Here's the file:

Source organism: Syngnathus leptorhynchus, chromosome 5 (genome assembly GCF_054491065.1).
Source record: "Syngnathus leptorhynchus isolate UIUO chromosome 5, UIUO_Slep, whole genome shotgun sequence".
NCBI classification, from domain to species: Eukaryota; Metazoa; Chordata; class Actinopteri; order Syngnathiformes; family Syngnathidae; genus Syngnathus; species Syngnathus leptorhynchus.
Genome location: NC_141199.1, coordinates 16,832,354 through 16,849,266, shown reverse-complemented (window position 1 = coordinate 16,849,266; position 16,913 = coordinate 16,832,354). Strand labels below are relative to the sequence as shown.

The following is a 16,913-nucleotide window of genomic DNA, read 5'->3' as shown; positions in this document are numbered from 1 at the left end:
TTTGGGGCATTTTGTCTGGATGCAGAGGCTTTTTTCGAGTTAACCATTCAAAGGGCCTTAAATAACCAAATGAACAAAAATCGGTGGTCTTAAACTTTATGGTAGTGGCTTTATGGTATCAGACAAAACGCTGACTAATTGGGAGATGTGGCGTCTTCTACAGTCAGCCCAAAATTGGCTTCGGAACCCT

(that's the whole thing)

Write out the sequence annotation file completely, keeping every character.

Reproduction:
Source organism: Syngnathus leptorhynchus, chromosome 5 (genome assembly GCF_054491065.1).
Source record: "Syngnathus leptorhynchus isolate UIUO chromosome 5, UIUO_Slep, whole genome shotgun sequence".
NCBI classification, from domain to species: Eukaryota; Metazoa; Chordata; class Actinopteri; order Syngnathiformes; family Syngnathidae; genus Syngnathus; species Syngnathus leptorhynchus.
Genome location: NC_141199.1, coordinates 16,832,354 through 16,849,266, shown reverse-complemented (window position 1 = coordinate 16,849,266; position 16,913 = coordinate 16,832,354). Strand labels below are relative to the sequence as shown.

The following is a 16,913-nucleotide window of genomic DNA, read 5'->3' as shown; positions in this document are numbered from 1 at the left end:
TTTGGGGCATTTTGTCTGGATGCAGAGGCTTTTTTCGAGTTAACCATTCAAAGGGCCTTAAATAACCAAATGAACAAAAATCGGTGGTCTTAAACTTTATGGTAGTGGCTTTATGGTATCAGACAAAACGCTGACTAATTGGGAGATGTGGCGTCTTCTACAGTCAGCCCAAAATTGGCTTCGGAACCCT